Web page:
As Howard, Sawyer & Bajema point out; the current trend of terrorism demonstrates an increase in lethality and ruthlessness either in death or destruction. Unlike the past where terrorism was rooted on philosophical, political, and religious factors, they note that the emerging terrorism trend seems to be motivated by the growth of religious influence and existence of lethal mass destructive weapons. According to Jaspal, traditional terrorist organizations were only contented in killing small population rather than embarking on operations that cause large-scale human and physical destruction. Recent terrorism activities have recorded greater casualties and infrastructure damage.  For instance, in 1970s, US Office of Technology Assessment (OTA) only reported 8,114 terrorist incidents globally with 4, 978 and 6,902 deaths and injuries respectively. While the 2001, twin towers collapse due to international terrorism amounted to more than 6,347 deaths.

Howard, Sawyer & Bajema give out various reasons as to why today’s terrorism has increasingly become more lethal and destructive. First, they point out the desire by terrorist to get more and serious attention from the media and decision makers. They note that due to increased information outlets and competition by major media organizations, terrorists have also increased their level of violence in order to attract the attention they require thereby taking advantage of this sensationalism. Additionally, the ease in accessibility of the various means of terrorism such as bomb-making manuals through internet, bookshelves, and other media sources by anyone as an aspect of containing grievances or agenda he or she wishes for has also been partly responsible for this increase.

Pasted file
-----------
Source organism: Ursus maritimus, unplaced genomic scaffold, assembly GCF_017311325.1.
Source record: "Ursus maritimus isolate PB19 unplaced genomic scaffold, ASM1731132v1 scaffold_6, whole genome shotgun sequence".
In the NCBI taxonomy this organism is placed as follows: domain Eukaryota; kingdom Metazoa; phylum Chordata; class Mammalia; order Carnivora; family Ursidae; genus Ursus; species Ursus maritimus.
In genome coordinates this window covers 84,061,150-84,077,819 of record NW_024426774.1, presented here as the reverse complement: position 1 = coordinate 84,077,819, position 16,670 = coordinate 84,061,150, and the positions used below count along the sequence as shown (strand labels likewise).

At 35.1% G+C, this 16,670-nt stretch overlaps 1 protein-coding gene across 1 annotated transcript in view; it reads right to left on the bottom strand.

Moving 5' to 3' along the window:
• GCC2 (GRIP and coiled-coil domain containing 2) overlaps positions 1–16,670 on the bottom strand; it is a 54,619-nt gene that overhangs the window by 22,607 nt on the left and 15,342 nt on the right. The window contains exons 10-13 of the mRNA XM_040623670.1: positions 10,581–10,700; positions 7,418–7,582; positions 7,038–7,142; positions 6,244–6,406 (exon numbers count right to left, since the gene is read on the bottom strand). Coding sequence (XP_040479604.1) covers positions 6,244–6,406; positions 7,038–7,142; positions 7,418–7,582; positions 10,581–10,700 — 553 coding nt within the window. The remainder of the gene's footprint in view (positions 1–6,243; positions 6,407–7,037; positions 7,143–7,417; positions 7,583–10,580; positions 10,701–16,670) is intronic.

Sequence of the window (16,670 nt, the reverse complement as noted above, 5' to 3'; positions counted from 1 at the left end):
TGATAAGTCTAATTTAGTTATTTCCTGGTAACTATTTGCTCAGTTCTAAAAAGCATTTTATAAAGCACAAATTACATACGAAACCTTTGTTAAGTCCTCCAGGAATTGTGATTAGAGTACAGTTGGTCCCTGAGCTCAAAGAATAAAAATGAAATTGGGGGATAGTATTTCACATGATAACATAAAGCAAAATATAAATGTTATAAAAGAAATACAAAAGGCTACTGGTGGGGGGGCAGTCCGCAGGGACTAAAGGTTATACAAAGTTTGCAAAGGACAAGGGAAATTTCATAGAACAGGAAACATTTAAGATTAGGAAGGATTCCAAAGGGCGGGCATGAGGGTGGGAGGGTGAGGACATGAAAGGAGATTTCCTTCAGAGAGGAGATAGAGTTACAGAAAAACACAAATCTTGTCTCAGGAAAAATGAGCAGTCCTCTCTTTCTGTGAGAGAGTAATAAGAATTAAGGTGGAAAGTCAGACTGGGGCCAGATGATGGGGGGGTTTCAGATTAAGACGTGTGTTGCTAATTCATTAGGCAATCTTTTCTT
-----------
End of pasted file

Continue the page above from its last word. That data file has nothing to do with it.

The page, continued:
Second, terrorists have profited from their past experience. The act has enabled them to make alliances with rogue states that in turn provide them with small but more sophisticated and deadlier weapons. Additionally, they have been able to acquire Nuclear, Biological, and Chemical (NBC) weapons in the emerging black market for these lethal materials. Howard, Sawyer & Bajema point out that NBC weapons are intrinsically seen by terrorists as indiscriminate. Such weapons have therefore motivated their activities of inflicting large-scale casualties.  Recently, Jaspal notes that terrorists have continuously used biological and chemical weapons due to the technological complications associated with nuclear weapons’ manufacturing.  This is because materials and tools that are required to make biological warfare agents are not only cheap, but are equally easily accessible. For instance, building up an operational biological laboratory can require as little as $10, 000 worth off-the-shelf equipment which can be housed even in a small room.

Finally, the growth of religious imperative in terrorism activities has influenced the new adversaries, motivation, and tactics evident in today’s terrorism pattern. Howard, Sawyer & Bajema point out that religion has been the prime motivator of terrorist activities. They note that the growth of religious terrorism has been contributed by the insurgence of Islamic fundamentalist, Jewish extremists, Christian right-wing groups, and millenarian religious cults. On the other hand, Zefar argued that most of these religious terrorist groups have engaged in moral lethal attack based on their belief that it is sacramental or divine duty which should be executed in order to achieve some theological demands. This was evident in 1993 bombing of New York City’s World Trade center by Islamic radicals.